Tuesday, 13 January 2015

Illumina's new sequencers - my initial thoughts

Illumina continue to push hard on making DNA sequencing cheaper and easier to access for everyone. The announcements at last night's JP Morgan included a smaller X Ten, HiSeq 3000/4000 and NextSeq 550. I'm not going into much detail about the instruments, you can get the specs on Illumina's website, but I will talk about the impact the next step in Genome Analyser evolution.

Briefly the XTen is joined by the X Five System, half the price and only 9,000 genomes a year. The NextSeq 550 allows labs to also scan Illumina microarrays (remember those), but the focus is clearly cytogenetics and PGD - the system is not capable of running HT12's for instance.

HiSeq 3000/4000: The latest update for HiSeq is another big step forward, and somewhat surprising as it comes only a year after the release of V4 chemistry on the 2500. The patterned flowcells are here. Interestingly there was no mention of upgrades from 2500 to 4000. The 4000 is the machine I'd be wanting in my lab and the specs are pretty exciting: 1.5Tb in three das on PE150bp, 5 billion clusters (the Ga was lucky to get 1M per lane when first released), and still with high quality and ≥ 75% bases above Q30. 12 Human Genomes or 180 Exomes or 250 RNA-seq per run - we'll be busy making libraries!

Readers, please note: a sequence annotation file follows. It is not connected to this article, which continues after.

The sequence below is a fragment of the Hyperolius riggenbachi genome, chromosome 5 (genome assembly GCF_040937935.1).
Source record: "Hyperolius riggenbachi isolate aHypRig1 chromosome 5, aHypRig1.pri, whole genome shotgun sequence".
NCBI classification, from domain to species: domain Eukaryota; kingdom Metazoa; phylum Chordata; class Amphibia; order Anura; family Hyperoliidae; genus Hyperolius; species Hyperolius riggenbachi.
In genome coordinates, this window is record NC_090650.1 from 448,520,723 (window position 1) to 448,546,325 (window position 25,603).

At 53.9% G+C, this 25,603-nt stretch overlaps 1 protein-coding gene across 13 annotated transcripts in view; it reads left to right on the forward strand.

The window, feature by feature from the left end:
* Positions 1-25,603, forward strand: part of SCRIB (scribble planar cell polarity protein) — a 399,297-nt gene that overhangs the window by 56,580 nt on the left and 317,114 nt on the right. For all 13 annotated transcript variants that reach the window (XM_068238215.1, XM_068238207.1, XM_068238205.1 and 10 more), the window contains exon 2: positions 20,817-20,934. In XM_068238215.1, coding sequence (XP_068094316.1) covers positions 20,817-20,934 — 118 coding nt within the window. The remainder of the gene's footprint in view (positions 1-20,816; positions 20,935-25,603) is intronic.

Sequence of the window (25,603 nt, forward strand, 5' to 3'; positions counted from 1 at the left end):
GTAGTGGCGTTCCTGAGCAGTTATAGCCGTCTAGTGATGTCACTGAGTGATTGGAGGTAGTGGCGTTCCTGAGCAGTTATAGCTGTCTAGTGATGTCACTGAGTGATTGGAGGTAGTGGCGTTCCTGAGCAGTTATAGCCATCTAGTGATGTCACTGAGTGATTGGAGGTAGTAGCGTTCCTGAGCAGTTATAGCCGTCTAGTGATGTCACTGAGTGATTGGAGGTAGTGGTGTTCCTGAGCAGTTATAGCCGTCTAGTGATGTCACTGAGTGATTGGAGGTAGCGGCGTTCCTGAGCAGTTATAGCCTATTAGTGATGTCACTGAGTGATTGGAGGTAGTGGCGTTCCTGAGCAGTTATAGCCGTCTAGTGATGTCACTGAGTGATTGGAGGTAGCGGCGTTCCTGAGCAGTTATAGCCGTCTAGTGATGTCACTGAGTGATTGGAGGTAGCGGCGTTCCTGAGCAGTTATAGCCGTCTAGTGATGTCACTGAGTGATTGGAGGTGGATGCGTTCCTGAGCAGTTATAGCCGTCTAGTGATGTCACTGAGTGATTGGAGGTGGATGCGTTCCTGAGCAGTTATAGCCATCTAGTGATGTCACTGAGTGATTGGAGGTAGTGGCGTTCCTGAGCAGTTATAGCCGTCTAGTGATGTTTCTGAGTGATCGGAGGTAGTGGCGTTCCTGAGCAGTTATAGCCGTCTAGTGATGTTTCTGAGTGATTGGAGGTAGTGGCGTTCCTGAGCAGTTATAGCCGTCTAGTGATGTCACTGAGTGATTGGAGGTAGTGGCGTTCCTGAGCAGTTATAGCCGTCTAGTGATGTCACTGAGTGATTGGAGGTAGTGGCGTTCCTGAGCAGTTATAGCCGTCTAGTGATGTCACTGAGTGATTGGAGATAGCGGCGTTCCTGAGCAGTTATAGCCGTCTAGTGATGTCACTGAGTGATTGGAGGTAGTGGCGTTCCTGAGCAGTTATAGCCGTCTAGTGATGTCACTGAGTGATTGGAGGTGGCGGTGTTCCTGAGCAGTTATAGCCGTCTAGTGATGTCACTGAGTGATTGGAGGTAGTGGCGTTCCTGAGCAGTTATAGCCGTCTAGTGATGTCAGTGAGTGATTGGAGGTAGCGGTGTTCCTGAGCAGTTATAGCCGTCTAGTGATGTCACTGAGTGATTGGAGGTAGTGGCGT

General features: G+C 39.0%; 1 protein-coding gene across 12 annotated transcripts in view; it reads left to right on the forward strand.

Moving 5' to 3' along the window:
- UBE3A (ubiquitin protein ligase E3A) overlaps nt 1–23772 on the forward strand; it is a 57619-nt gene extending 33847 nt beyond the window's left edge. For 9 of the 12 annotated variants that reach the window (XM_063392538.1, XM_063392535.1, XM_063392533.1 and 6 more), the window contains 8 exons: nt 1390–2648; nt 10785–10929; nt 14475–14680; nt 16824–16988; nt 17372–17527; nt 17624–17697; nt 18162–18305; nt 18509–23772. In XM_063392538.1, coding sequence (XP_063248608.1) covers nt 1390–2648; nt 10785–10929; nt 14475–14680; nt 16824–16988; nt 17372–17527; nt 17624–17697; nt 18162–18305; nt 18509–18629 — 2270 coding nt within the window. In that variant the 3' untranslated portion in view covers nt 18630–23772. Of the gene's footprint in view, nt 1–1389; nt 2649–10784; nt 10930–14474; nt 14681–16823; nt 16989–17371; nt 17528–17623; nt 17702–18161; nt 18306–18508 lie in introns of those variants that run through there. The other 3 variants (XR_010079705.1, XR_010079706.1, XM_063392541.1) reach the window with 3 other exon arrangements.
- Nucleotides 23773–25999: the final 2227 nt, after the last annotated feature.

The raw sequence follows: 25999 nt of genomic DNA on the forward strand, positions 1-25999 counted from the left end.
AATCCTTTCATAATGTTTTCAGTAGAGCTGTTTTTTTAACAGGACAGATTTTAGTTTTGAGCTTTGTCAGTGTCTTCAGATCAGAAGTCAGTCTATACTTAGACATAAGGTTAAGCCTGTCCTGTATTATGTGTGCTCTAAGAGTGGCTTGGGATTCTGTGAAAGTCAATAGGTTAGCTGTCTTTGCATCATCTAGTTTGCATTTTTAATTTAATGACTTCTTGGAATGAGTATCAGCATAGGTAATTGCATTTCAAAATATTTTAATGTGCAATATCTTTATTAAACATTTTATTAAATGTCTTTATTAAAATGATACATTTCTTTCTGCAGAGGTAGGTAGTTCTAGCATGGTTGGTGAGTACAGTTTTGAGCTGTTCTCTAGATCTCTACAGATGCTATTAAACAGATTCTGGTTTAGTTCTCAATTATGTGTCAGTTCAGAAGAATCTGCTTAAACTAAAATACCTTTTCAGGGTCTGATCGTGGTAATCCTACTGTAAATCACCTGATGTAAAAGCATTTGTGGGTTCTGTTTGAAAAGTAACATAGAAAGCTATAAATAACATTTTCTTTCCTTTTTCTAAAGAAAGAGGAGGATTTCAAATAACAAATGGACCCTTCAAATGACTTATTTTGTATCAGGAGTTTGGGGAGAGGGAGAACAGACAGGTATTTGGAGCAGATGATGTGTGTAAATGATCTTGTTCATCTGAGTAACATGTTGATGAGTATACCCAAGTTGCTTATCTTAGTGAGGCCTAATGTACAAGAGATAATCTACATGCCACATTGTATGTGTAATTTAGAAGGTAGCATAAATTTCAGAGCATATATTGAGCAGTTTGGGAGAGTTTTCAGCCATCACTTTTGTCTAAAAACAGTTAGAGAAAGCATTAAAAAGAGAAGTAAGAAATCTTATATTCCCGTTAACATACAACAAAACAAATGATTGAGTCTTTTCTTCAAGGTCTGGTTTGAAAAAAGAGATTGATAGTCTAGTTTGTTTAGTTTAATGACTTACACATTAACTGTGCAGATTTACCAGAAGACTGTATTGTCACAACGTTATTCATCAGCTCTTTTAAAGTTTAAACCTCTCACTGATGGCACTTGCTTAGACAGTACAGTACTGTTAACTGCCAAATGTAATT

ctDNA: Illumina also presented their circulating tumour DNA R&D program with kits coming in 2015 something we'll be watching closely.

I'll post again in the next day or two once I've distilled my thoughts on the impact for labs like mine.

4 comments:

  1. Interesting that Illumina have partnered with Lockheed Martin. Clearly the intention is to reduce price through economies of scale. Also interesting the CEO claims that 10% of applications require long read technology although no reference was provided to support the claim, and really, who can possibly state that right now with our still basic understanding. ....but regardless, Illumina chemistry is not capable of direct epigenomics which has to be the next objective and will make a massive difference.

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  2. oh and longer reads mean cheaper bioinformatics.

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    1. Not at 85% accuracy. There is a computational price to pay for PacBs higher error rate. If you get longer reads at 1% error then yes, the computational burden drops.

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    2. ok agreed for pacbio but pacbio and illumina are fluorescence and chip based so removing these restrictions will still reduce bioinformatics burden for higher error rate long reads.

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